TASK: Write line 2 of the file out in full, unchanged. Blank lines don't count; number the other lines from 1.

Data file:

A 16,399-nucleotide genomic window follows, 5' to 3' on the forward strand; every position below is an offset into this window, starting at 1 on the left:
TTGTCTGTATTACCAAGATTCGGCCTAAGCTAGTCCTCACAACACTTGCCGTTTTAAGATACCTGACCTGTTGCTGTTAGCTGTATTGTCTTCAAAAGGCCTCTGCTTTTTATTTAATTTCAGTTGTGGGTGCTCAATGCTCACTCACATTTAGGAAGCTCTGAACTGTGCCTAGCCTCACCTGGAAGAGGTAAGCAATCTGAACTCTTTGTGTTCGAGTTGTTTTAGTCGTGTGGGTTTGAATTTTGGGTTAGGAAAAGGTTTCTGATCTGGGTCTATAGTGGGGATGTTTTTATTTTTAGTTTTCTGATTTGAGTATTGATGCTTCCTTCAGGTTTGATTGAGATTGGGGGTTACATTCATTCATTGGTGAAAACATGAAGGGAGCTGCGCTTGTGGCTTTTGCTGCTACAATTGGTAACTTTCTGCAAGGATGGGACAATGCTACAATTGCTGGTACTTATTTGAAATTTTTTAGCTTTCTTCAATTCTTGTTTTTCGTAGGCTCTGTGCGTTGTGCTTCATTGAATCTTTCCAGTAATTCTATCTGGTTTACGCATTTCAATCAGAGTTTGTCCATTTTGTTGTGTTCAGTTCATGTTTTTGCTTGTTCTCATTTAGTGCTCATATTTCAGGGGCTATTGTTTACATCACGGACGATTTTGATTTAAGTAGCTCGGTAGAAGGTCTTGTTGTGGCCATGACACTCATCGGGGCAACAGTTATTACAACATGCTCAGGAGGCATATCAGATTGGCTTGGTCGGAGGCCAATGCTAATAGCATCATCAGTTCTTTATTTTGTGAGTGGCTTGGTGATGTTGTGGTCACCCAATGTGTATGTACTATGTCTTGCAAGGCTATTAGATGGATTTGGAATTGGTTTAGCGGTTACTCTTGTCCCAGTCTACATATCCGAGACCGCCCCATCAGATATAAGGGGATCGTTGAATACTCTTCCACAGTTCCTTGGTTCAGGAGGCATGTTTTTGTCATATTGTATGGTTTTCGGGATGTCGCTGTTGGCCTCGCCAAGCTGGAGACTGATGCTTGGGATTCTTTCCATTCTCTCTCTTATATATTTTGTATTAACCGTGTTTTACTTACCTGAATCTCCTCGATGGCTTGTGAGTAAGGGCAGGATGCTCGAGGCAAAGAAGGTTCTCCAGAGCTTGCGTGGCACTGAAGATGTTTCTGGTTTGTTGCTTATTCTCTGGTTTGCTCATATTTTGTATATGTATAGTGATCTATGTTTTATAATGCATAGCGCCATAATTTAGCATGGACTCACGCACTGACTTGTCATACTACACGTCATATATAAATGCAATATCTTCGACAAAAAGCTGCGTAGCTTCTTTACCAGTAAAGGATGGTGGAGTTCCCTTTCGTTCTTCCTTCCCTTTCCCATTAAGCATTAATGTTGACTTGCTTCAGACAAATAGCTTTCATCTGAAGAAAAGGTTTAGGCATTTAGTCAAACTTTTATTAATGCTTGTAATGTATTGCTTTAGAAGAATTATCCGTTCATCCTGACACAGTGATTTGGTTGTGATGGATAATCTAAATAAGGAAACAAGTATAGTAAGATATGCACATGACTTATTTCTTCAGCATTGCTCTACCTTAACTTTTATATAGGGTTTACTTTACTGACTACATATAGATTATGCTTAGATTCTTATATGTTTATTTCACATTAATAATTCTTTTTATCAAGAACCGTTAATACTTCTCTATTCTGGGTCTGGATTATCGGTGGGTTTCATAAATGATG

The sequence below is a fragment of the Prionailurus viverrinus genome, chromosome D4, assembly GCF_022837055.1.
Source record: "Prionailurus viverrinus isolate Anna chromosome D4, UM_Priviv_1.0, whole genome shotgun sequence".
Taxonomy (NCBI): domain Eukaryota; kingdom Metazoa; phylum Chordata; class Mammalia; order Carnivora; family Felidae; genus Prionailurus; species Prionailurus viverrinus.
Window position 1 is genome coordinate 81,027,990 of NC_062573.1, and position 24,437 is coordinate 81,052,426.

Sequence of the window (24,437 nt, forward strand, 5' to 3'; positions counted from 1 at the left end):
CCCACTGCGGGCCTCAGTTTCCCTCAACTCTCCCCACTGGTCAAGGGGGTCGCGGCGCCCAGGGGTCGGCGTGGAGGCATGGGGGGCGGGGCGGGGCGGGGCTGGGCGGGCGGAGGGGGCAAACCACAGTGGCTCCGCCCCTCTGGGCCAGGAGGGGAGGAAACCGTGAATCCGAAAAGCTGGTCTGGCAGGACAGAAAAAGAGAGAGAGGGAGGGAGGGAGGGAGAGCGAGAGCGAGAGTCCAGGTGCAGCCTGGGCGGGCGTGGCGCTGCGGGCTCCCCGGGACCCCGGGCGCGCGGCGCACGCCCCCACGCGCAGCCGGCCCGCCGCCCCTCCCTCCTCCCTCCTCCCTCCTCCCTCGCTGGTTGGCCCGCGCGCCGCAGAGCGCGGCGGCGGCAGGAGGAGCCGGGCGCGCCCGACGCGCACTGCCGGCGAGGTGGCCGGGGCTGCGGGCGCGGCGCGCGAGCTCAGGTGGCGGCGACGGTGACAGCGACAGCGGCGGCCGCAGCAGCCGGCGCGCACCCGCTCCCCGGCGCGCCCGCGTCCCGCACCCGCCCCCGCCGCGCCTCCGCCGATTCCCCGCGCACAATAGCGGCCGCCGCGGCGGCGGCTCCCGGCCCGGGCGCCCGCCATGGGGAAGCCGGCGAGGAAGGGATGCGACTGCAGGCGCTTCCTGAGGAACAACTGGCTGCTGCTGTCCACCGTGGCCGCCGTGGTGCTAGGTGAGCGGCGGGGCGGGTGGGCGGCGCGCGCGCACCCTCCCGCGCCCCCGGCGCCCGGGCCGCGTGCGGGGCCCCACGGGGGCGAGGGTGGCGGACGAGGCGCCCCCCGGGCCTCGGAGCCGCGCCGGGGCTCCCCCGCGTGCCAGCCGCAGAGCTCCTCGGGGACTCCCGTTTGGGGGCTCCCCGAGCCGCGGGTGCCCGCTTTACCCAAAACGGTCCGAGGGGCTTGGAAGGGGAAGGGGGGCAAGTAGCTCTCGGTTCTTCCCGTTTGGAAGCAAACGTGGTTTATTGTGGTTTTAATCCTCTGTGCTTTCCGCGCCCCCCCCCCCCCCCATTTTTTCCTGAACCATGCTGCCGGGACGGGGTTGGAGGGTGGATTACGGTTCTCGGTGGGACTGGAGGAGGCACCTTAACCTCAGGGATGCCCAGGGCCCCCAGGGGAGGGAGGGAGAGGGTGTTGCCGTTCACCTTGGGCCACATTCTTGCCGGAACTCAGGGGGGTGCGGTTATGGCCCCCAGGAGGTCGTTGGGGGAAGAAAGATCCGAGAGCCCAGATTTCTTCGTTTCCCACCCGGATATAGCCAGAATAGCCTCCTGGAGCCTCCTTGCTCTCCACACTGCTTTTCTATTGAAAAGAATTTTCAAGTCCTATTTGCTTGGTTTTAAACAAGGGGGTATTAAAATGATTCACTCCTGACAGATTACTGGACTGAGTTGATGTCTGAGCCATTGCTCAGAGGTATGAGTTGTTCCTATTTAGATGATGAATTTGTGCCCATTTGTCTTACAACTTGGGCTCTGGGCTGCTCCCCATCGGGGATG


TTGTCTGTATTACCAAGATTCGGCCTAAGCTAGTCCTCACAACACTTGCCGTTTTAAGATACCTGACCTGTTGCTGTTAGCTGTATTGTCTTCAAAAGGCCTCTGCTTTTTATTTAATTTCAGTTGTGGGTGCTCAATGCTCACTCACATTTAGGAAGCTCTGAACTGTGCCTAGCCTCACCTGGAAGAGGTAAGCAATCTGAACTCTTTGTGTTCGAGTTGTTTTAGTCGTGTGGGTTTGAATTTTGGGTTAGGAAAAGGTTTCTGATCTGGGTCTATAGTGGGGATGTTTTTATTTTTAGTTTTCTGATTTGAGTATTGATGCTTCCTTCAGGTTTGATTGAGATTGGGGGTTACATTCATTCATTGGTGAAAACATGAAGGGAGCTGCGCTTGTGGCTTTTGCTGCTACAATTGGTAACTTTCTGCAAGGATGGGACAATGCTACAATTGCTGGTACTTATTTGAAATTTTTTAGCTTTCTTCAATTCTTGTTTTTCGTAGGCTCTGTGCGTTGTGCTTCATTGAATCTTTCCAGTAATTCTATCTGGTTTACGCATTTCAATCAGAGTTTGTCCATTTTGTTGTGTTCAGTTCATGTTTTTGCTTGTTCTCATTTAGTGCTCATATTTCAGGGGCTATTGTTTACATCACGGACGATTTTGATTTAAGTAGCTCGGTAGAAGGTCTTGTTGTGGCCATGACACTCATCGGGGCAACAGTTATTACAACATGCTCAGGAGGCATATCAGATTGGCTTGGTCGGAGGCCAATGCTAATAGCATCATCAGTTCTTTATTTTGTGAGTGGCTTGGTGATGTTGTGGTCACCCAATGTGTATGTACTATGTCTTGCAAGGCTATTAGATGGATTTGGAATTGGTTTAGCGGTTACTCTTGTCCCAGTCTACATATCCGAGACCGCCCCATCAGATATAAGGGGATCGTTGAATACTCTTCCACAGTTCCTTGGTTCAGGAGGCATGTTTTTGTCATATTGTATGGTTTTCGGGATGTCGCTGTTGGCCTCGCCAAGCTGGAGACTGATGCTTGGGATTCTTTCCATTCTCTCTCTTATATATTTTGTATTAACCGTGTTTTACTTACCTGAATCTCCTCGATGGCTTGTGAGTAAGGGCAGGATGCTCGAGGCAAAGAAGGTTCTCCAGAGCTTGCGTGGCACTGAAGATGTTTCTGGTTTGTTGCTTATTCTCTGGTTTGCTCATATTTTGTATATGTATAGTGATCTATGTTTTATAATGCATAGCGCCATAATTTAGCATGGACTCACGCACTGACTTGTCATACTACACGTCATATATAAATGCAATATCTTCGACAAAAAGCTGCGTAGCTTCTTTACCAGTAAAGGATGGTGGAGTTCCCTTTCGTTCTTCCTTCCCTTTCCCATTAAGCATTAATGTTGACTTGCTTCAGACAAATAGCTTTCATCTGAAGAAAAGGTTTAGGCATTTAGTCAAACTTTTATTAATGCTTGTAATGTATTGCTTTAGAAGAATTATCCGTTCATCCTGACACAGTGATTTGGTTGTGATGGATAATCTAAATAAGGAAACAAGTATAGTAAGATATGCACATGACTTATTTCTTCAGCATTGCTCTACCTTAACTTTTATATAGGGTTTACTTTACTGACTACATATAGATTATGCTTAGATTCTTATATGTTTATTTCACATTAATAATTCTTTTTATCAAGAACCGTTAATACTTCTCTATTCTGGGTCTGGATTATCGGTGGGTTTCATAAATGATG